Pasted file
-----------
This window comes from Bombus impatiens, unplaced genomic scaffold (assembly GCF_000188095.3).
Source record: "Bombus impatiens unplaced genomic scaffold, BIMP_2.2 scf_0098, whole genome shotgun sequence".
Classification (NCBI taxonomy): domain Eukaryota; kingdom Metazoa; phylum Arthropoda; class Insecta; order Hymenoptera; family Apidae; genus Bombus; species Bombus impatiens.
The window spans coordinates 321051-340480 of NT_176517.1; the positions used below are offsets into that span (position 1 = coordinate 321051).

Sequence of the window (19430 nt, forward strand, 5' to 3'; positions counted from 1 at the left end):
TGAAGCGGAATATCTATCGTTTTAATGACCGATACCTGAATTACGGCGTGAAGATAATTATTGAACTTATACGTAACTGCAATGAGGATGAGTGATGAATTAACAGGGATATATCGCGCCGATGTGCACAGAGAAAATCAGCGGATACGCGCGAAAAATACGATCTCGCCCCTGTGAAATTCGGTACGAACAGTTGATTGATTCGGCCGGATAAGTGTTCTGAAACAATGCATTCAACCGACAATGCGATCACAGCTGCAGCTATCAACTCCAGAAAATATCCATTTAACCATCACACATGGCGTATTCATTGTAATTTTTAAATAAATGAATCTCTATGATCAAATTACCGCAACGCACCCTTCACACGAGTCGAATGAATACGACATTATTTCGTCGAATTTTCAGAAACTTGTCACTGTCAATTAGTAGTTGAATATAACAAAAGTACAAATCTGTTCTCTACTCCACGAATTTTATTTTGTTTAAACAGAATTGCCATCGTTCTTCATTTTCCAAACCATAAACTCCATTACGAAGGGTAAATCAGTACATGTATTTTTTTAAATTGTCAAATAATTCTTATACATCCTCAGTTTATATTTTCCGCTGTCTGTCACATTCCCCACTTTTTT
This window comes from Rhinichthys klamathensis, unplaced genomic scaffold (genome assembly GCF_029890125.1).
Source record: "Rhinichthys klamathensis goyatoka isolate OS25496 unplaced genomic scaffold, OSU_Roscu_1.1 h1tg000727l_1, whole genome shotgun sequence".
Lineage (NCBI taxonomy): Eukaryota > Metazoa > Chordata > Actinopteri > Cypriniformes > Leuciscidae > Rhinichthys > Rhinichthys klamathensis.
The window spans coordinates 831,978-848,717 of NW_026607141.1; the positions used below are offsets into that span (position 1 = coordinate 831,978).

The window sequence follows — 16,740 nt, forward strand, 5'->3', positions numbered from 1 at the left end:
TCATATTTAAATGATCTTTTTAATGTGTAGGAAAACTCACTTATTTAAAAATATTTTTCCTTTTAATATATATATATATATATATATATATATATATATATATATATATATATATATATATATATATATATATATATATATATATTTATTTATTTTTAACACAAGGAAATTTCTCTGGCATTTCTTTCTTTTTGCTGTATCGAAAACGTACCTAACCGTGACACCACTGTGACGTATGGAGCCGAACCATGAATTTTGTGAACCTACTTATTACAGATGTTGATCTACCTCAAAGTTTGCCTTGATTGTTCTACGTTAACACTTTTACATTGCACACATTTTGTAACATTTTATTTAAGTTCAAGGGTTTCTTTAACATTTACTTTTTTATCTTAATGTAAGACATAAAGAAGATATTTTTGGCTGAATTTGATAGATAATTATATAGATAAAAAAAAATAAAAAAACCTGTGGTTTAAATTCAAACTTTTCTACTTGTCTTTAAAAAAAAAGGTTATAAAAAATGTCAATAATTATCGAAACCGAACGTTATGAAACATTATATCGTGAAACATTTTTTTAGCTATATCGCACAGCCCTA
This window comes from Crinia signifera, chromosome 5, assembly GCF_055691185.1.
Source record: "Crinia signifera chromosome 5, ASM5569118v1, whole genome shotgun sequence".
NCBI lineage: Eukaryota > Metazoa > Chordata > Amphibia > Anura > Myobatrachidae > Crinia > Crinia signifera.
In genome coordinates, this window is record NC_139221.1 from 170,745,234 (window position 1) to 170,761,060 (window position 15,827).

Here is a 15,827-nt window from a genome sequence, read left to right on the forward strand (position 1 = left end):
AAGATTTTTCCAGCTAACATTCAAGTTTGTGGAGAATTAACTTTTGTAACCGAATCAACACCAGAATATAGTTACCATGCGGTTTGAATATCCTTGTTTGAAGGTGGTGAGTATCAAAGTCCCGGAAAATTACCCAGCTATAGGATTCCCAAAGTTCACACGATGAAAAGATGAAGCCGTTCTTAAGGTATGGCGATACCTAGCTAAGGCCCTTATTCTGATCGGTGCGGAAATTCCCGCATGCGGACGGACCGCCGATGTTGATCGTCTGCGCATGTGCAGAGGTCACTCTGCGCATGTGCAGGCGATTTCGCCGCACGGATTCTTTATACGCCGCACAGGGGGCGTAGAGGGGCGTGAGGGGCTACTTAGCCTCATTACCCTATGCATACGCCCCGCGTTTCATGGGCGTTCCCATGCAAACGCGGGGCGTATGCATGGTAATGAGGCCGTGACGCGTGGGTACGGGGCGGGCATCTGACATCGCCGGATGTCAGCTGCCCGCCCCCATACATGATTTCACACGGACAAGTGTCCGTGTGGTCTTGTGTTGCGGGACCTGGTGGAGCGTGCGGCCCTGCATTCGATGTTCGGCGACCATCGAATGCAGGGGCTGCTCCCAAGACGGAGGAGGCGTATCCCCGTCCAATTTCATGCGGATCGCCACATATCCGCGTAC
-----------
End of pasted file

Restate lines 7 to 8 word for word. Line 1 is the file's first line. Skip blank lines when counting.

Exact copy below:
This window comes from Rhinichthys klamathensis, unplaced genomic scaffold (genome assembly GCF_029890125.1).
Source record: "Rhinichthys klamathensis goyatoka isolate OS25496 unplaced genomic scaffold, OSU_Roscu_1.1 h1tg000727l_1, whole genome shotgun sequence".